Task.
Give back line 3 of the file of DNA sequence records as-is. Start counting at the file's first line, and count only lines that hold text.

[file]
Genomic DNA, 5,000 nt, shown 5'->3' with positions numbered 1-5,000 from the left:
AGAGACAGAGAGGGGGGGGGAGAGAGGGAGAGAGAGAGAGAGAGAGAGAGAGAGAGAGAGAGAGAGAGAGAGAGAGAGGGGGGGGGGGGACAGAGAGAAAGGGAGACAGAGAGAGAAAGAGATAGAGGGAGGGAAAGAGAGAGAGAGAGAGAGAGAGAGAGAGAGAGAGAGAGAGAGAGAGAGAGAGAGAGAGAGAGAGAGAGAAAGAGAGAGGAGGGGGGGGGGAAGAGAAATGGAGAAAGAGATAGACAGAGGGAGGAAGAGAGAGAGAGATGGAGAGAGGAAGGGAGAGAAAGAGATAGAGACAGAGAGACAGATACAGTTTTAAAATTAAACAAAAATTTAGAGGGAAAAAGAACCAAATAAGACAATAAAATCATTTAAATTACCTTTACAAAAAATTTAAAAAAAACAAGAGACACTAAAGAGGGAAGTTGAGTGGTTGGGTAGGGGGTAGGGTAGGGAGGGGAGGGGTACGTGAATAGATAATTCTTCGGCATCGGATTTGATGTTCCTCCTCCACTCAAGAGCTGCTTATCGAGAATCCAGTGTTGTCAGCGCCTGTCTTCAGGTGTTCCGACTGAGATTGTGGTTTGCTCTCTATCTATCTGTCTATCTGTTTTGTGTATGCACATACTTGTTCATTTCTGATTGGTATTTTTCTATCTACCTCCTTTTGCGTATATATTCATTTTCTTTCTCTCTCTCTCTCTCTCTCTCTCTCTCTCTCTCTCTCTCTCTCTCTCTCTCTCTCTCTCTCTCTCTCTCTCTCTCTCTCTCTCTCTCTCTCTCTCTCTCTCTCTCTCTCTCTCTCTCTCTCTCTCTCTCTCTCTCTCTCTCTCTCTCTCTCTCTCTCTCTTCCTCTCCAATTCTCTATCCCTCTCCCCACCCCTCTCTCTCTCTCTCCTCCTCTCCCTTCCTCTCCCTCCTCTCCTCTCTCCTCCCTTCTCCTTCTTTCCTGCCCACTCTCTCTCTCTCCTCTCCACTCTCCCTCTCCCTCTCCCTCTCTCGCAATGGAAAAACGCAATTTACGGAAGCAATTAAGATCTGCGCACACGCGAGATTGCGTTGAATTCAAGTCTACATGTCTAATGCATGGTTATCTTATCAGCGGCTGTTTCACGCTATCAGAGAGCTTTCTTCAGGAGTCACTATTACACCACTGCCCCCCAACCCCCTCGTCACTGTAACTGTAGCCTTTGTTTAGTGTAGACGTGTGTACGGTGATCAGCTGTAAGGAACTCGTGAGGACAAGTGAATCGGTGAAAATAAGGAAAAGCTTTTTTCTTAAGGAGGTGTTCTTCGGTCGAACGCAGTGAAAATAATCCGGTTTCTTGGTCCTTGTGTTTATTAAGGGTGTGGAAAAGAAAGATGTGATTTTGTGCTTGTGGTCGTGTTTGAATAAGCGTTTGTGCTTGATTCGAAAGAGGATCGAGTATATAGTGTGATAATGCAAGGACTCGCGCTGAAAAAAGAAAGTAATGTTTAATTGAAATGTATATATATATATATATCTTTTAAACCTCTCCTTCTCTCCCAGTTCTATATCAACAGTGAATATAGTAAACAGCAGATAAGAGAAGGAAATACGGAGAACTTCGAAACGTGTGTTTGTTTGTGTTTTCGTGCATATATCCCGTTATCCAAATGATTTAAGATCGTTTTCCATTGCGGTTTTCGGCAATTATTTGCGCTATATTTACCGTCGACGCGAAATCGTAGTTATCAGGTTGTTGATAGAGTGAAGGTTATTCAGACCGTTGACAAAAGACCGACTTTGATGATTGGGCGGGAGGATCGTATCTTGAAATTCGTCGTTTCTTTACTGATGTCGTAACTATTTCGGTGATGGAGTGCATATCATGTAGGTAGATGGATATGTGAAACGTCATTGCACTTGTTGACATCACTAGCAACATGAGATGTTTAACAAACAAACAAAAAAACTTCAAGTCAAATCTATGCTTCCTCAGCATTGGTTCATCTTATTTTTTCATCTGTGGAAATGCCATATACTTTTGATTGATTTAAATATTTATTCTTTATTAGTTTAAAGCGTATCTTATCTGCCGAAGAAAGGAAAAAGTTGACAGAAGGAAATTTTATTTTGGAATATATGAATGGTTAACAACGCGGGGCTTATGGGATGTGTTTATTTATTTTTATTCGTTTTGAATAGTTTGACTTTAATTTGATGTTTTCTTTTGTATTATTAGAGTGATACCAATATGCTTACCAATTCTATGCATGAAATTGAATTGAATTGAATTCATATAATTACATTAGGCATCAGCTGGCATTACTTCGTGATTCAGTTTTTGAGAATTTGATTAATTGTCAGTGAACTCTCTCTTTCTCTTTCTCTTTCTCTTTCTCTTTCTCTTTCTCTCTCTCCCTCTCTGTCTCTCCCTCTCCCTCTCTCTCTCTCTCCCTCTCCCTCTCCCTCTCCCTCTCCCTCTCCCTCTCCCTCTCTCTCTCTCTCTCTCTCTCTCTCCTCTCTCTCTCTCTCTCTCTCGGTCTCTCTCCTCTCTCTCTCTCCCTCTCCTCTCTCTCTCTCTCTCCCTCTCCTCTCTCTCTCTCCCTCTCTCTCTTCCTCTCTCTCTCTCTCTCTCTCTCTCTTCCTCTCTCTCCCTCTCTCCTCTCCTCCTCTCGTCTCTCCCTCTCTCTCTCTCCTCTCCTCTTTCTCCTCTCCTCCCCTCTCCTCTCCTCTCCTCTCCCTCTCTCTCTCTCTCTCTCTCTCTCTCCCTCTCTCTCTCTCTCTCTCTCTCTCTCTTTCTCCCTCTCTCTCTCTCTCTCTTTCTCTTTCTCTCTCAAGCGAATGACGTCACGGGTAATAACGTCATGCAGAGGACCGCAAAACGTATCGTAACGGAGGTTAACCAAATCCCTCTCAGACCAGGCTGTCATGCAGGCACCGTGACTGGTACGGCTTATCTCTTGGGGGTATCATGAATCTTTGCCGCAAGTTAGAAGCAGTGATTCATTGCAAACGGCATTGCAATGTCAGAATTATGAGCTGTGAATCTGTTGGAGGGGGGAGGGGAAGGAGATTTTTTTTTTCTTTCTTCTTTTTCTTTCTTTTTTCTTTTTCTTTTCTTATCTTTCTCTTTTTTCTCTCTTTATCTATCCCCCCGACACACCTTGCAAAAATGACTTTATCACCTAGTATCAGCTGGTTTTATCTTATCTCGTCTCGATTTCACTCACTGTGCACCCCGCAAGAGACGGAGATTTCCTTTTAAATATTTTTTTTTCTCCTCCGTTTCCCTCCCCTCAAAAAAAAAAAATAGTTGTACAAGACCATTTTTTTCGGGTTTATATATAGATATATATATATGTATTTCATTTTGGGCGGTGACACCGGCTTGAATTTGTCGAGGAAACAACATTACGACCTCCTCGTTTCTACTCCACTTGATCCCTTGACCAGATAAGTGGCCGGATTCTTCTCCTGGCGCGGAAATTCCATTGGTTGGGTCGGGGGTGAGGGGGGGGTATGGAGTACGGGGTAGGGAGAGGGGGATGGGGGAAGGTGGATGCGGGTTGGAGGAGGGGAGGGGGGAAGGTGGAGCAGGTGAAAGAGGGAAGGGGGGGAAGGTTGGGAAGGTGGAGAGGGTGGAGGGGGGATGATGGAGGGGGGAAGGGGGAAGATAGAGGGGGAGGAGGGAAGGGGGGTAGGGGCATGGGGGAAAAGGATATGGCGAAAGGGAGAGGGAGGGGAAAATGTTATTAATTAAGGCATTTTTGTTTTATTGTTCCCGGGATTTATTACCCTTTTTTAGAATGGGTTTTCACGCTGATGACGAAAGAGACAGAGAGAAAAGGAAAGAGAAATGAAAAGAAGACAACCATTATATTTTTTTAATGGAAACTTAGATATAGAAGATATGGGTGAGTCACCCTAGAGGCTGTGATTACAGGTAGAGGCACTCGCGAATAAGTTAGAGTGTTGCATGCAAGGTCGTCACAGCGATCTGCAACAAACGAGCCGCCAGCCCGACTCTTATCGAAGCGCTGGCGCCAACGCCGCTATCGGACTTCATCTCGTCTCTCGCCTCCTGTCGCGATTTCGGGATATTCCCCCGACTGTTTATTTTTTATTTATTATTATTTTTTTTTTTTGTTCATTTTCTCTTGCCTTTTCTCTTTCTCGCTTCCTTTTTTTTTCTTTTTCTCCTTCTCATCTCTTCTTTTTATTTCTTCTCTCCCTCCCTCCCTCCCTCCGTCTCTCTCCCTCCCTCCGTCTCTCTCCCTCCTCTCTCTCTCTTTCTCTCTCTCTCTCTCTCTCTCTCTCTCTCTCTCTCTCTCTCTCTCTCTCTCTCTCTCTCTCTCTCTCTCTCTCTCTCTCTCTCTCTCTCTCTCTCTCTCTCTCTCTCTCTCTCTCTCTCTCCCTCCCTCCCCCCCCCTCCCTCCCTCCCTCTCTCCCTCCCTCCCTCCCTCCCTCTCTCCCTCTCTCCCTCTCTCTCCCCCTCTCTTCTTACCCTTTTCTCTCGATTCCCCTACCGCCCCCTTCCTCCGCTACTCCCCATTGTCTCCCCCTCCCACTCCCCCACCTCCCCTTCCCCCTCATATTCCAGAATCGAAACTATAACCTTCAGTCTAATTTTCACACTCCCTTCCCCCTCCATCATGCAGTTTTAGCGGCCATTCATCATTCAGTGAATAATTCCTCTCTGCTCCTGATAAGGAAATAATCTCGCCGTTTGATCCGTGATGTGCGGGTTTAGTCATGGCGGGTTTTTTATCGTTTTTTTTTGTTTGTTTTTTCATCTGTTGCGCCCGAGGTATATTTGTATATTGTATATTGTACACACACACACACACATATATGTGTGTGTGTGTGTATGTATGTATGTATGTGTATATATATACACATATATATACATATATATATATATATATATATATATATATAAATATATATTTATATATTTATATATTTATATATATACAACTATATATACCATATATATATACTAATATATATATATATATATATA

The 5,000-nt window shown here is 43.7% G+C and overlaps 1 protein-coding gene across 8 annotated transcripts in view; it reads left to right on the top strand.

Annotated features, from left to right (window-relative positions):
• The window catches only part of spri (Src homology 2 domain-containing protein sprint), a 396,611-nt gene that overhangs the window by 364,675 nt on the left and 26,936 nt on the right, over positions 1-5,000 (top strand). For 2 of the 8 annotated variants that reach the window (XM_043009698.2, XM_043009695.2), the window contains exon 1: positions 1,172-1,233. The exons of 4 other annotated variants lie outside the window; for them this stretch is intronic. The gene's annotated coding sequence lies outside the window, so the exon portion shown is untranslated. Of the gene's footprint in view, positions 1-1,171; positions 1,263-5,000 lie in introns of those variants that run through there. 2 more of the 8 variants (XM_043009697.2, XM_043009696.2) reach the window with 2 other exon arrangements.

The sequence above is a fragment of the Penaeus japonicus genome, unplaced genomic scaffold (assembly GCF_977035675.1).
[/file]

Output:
The 5,000-nt window shown here is 43.7% G+C and overlaps 1 protein-coding gene across 8 annotated transcripts in view; it reads left to right on the top strand.